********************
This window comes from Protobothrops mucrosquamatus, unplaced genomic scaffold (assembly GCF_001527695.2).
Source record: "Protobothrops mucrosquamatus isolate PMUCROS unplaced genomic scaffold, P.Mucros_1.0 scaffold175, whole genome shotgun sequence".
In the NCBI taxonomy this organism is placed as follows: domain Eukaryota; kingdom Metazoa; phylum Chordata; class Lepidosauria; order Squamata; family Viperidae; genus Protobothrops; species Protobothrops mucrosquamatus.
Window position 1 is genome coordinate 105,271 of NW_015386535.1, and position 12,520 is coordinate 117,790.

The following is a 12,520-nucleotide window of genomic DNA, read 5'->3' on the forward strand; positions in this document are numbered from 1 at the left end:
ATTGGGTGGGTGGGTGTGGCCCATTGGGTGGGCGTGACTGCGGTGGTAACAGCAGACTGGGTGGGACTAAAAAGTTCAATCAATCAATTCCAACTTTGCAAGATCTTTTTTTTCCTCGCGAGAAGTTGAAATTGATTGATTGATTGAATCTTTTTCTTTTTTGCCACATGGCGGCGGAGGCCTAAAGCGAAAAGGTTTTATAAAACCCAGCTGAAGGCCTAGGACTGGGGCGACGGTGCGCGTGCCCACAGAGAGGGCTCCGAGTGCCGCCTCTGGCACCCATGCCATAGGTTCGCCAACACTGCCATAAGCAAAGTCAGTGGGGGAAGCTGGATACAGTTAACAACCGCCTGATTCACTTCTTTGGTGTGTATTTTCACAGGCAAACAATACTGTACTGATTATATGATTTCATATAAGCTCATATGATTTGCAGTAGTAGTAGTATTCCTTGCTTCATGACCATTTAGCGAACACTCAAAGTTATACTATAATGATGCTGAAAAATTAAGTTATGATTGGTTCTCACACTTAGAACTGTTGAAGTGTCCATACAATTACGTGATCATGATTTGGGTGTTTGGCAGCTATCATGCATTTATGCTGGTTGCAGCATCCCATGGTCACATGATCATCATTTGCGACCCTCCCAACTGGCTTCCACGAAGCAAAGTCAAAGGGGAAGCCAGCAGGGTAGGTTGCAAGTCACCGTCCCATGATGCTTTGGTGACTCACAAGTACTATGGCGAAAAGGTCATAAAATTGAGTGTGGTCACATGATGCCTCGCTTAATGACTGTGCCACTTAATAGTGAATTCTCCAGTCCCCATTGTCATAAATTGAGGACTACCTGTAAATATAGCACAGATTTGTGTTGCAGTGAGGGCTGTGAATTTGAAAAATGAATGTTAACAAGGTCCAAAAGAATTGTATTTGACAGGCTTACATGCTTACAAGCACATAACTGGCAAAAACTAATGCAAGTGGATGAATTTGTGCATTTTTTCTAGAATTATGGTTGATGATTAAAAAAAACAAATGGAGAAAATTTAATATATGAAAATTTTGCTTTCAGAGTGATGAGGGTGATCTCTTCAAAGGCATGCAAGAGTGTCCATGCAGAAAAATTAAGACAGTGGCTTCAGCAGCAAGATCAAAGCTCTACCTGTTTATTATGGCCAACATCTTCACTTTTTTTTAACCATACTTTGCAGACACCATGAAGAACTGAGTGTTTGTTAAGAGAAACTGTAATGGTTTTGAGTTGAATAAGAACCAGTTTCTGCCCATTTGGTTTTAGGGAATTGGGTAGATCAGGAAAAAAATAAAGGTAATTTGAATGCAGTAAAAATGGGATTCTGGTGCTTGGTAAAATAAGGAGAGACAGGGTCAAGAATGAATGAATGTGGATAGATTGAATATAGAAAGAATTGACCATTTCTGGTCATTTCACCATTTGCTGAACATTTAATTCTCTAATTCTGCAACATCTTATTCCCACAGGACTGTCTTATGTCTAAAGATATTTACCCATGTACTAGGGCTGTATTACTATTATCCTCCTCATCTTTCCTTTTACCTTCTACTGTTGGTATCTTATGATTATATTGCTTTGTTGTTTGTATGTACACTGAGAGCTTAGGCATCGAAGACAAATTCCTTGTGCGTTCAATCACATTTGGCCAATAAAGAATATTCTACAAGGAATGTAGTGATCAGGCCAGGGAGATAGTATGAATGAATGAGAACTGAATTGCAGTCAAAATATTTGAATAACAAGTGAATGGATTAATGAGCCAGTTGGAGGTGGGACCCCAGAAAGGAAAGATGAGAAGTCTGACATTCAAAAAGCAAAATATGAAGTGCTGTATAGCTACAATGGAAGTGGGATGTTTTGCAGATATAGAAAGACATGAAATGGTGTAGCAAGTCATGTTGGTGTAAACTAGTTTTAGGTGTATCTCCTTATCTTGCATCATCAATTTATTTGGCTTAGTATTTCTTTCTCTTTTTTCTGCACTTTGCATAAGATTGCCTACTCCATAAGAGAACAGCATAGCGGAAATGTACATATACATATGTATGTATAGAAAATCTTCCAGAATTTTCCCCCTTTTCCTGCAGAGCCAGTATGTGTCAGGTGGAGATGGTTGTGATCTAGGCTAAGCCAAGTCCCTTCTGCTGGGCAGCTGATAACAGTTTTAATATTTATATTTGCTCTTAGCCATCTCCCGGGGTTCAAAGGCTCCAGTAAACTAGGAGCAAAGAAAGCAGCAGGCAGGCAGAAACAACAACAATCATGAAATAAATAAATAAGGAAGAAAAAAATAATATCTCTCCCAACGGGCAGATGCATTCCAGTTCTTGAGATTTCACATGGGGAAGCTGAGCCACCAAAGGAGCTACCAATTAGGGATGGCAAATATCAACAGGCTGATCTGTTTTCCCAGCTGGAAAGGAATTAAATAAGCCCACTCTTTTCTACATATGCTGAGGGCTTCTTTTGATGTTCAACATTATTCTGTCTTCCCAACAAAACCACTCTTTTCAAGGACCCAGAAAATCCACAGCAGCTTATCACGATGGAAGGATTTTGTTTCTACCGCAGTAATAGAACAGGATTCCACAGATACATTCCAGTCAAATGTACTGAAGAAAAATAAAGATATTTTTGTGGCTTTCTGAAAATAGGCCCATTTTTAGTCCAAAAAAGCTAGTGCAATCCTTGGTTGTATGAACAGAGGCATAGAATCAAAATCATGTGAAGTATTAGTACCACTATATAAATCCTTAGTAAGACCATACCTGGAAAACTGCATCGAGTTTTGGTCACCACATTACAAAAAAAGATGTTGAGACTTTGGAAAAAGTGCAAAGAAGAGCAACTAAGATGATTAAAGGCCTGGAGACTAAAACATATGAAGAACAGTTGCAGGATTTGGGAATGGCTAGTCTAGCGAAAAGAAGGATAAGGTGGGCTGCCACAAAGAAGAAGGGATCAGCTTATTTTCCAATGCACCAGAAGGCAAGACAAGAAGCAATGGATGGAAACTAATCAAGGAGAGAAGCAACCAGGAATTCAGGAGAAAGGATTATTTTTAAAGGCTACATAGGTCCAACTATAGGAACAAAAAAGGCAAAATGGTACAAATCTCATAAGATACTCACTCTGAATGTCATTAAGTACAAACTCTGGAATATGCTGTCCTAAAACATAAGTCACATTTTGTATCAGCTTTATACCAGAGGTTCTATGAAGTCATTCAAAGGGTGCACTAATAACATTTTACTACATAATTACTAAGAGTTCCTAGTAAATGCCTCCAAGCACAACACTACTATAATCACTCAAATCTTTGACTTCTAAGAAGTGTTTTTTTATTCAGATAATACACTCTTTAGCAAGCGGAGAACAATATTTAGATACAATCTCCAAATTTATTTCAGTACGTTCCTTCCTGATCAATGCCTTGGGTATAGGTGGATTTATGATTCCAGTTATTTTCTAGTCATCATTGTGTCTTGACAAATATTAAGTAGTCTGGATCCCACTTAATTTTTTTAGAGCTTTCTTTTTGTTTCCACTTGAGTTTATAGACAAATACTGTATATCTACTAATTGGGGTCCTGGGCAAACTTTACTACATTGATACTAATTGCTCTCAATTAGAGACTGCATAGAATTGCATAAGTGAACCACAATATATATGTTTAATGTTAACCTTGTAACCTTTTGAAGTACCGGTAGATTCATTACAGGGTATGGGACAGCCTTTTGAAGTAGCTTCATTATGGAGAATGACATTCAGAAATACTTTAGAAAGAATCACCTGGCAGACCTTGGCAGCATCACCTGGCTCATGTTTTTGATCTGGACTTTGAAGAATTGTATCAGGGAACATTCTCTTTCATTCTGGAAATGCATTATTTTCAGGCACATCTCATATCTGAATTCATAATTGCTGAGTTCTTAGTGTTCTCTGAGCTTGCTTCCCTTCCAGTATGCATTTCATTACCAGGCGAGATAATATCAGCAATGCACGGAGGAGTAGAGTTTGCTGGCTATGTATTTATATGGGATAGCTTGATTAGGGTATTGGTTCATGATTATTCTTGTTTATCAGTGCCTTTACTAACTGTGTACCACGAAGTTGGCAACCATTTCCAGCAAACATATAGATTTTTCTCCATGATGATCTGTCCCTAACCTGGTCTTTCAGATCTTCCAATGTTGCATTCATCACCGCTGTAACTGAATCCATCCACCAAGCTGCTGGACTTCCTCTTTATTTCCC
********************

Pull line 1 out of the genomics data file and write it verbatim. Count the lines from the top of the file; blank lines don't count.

This window comes from Protobothrops mucrosquamatus, unplaced genomic scaffold (assembly GCF_001527695.2).